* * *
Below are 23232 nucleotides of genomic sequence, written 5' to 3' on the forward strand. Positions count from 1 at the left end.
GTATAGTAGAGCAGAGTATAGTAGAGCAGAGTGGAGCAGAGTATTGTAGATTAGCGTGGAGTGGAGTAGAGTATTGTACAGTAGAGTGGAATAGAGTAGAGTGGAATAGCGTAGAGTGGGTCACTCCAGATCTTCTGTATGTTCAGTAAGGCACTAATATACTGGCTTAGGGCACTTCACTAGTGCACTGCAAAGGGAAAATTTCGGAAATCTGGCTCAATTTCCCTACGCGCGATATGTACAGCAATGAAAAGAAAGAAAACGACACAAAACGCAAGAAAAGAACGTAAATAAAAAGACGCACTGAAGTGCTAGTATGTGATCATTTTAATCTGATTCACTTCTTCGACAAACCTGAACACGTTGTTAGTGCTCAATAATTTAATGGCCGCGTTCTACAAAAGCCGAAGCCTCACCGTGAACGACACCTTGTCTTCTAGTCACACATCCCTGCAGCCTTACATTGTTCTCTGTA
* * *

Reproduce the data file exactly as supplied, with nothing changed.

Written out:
Below are 23232 nucleotides of genomic sequence, written 5' to 3' on the forward strand. Positions count from 1 at the left end.
GTATAGTAGAGCAGAGTATAGTAGAGCAGAGTGGAGCAGAGTATTGTAGATTAGCGTGGAGTGGAGTAGAGTATTGTACAGTAGAGTGGAATAGAGTAGAGTGGAATAGCGTAGAGTGGGTCACTCCAGATCTTCTGTATGTTCAGTAAGGCACTAATATACTGGCTTAGGGCACTTCACTAGTGCACTGCAAAGGGAAAATTTCGGAAATCTGGCTCAATTTCCCTACGCGCGATATGTACAGCAATGAAAAGAAAGAAAACGACACAAAACGCAAGAAAAGAACGTAAATAAAAAGACGCACTGAAGTGCTAGTATGTGATCATTTTAATCTGATTCACTTCTTCGACAAACCTGAACACGTTGTTAGTGCTCAATAATTTAATGGCCGCGTTCTACAAAAGCCGAAGCCTCACCGTGAACGACACCTTGTCTTCTAGTCACACATCCCTGCAGCCTTACATTGTTCTCTGTA